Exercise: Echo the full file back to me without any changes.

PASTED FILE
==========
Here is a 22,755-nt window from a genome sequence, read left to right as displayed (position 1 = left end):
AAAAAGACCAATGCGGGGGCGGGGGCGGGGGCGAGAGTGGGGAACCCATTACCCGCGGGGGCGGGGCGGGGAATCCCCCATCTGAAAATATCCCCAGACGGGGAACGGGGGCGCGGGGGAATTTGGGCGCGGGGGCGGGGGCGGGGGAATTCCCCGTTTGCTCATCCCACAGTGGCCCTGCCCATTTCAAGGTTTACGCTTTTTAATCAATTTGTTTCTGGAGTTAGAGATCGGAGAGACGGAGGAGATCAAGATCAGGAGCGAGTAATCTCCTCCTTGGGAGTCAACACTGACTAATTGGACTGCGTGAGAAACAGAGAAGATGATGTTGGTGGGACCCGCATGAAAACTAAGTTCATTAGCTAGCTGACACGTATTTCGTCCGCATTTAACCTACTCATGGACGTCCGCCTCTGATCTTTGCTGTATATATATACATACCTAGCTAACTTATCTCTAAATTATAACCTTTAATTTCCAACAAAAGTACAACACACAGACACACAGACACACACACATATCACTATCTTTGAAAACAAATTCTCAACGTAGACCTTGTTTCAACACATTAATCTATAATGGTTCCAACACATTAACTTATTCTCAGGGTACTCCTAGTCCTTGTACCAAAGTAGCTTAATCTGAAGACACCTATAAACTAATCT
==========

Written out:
Here is a 22,755-nt window from a genome sequence, read left to right as displayed (position 1 = left end):
AAAAAGACCAATGCGGGGGCGGGGGCGGGGGCGAGAGTGGGGAACCCATTACCCGCGGGGGCGGGGCGGGGAATCCCCCATCTGAAAATATCCCCAGACGGGGAACGGGGGCGCGGGGGAATTTGGGCGCGGGGGCGGGGGCGGGGGAATTCCCCGTTTGCTCATCCCACAGTGGCCCTGCCCATTTCAAGGTTTACGCTTTTTAATCAATTTGTTTCTGGAGTTAGAGATCGGAGAGACGGAGGAGATCAAGATCAGGAGCGAGTAATCTCCTCCTTGGGAGTCAACACTGACTAATTGGACTGCGTGAGAAACAGAGAAGATGATGTTGGTGGGACCCGCATGAAAACTAAGTTCATTAGCTAGCTGACACGTATTTCGTCCGCATTTAACCTACTCATGGACGTCCGCCTCTGATCTTTGCTGTATATATATACATACCTAGCTAACTTATCTCTAAATTATAACCTTTAATTTCCAACAAAAGTACAACACACAGACACACAGACACACACACATATCACTATCTTTGAAAACAAATTCTCAACGTAGACCTTGTTTCAACACATTAATCTATAATGGTTCCAACACATTAACTTATTCTCAGGGTACTCCTAGTCCTTGTACCAAAGTAGCTTAATCTGAAGACACCTATAAACTAATCT